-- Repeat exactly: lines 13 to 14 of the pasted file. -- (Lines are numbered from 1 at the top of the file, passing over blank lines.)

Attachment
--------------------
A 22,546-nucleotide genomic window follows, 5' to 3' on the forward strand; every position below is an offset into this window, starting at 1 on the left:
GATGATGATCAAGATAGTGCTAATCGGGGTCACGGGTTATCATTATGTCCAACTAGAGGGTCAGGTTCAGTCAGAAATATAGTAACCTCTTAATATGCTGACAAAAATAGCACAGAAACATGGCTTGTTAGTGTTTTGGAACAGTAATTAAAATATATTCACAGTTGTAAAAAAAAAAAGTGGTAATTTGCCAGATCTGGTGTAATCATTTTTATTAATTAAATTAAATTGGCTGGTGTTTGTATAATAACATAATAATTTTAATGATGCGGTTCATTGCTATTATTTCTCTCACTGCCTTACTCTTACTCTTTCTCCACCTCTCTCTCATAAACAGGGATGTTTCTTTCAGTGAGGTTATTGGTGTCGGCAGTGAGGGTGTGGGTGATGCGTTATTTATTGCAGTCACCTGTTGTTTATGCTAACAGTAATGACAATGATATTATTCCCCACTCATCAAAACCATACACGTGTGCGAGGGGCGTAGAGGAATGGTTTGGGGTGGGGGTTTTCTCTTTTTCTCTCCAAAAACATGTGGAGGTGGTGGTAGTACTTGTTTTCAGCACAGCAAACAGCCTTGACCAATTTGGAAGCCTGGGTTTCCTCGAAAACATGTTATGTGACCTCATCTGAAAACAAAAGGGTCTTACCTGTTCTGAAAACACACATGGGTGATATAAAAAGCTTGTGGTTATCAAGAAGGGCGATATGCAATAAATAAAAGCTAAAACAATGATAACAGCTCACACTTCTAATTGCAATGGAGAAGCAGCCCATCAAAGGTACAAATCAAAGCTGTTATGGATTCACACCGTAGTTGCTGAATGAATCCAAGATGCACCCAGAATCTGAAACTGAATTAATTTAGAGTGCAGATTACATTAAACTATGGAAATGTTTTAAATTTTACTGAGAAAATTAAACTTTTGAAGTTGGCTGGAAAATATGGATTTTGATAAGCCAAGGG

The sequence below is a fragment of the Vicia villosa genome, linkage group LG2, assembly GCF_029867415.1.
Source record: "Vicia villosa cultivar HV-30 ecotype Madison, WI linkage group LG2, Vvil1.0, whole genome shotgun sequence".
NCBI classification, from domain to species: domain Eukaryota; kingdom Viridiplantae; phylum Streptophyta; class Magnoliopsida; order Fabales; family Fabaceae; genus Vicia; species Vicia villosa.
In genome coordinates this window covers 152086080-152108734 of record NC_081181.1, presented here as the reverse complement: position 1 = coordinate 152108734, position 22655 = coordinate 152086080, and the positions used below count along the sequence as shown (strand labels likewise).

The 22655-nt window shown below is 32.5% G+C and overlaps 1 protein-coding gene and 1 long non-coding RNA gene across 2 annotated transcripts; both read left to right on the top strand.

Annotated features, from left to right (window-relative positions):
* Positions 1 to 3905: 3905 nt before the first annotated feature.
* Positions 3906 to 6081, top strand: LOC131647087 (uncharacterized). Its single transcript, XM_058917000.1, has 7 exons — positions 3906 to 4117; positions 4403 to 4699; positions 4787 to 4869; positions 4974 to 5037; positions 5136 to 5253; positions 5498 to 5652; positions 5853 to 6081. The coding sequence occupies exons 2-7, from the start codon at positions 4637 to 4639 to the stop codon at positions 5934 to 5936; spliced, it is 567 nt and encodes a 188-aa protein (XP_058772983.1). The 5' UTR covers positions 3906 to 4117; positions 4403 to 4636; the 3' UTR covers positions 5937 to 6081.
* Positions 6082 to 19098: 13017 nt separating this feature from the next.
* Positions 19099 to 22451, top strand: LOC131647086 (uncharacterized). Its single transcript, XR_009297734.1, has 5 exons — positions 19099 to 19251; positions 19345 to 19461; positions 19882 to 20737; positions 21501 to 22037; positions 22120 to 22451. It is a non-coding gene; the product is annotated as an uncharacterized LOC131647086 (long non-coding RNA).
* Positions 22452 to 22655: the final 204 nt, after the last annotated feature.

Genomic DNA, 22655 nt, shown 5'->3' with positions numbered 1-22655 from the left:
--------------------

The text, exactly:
* Positions 22452 to 22655: the final 204 nt, after the last annotated feature.

Genomic DNA, 22655 nt, shown 5'->3' with positions numbered 1-22655 from the left: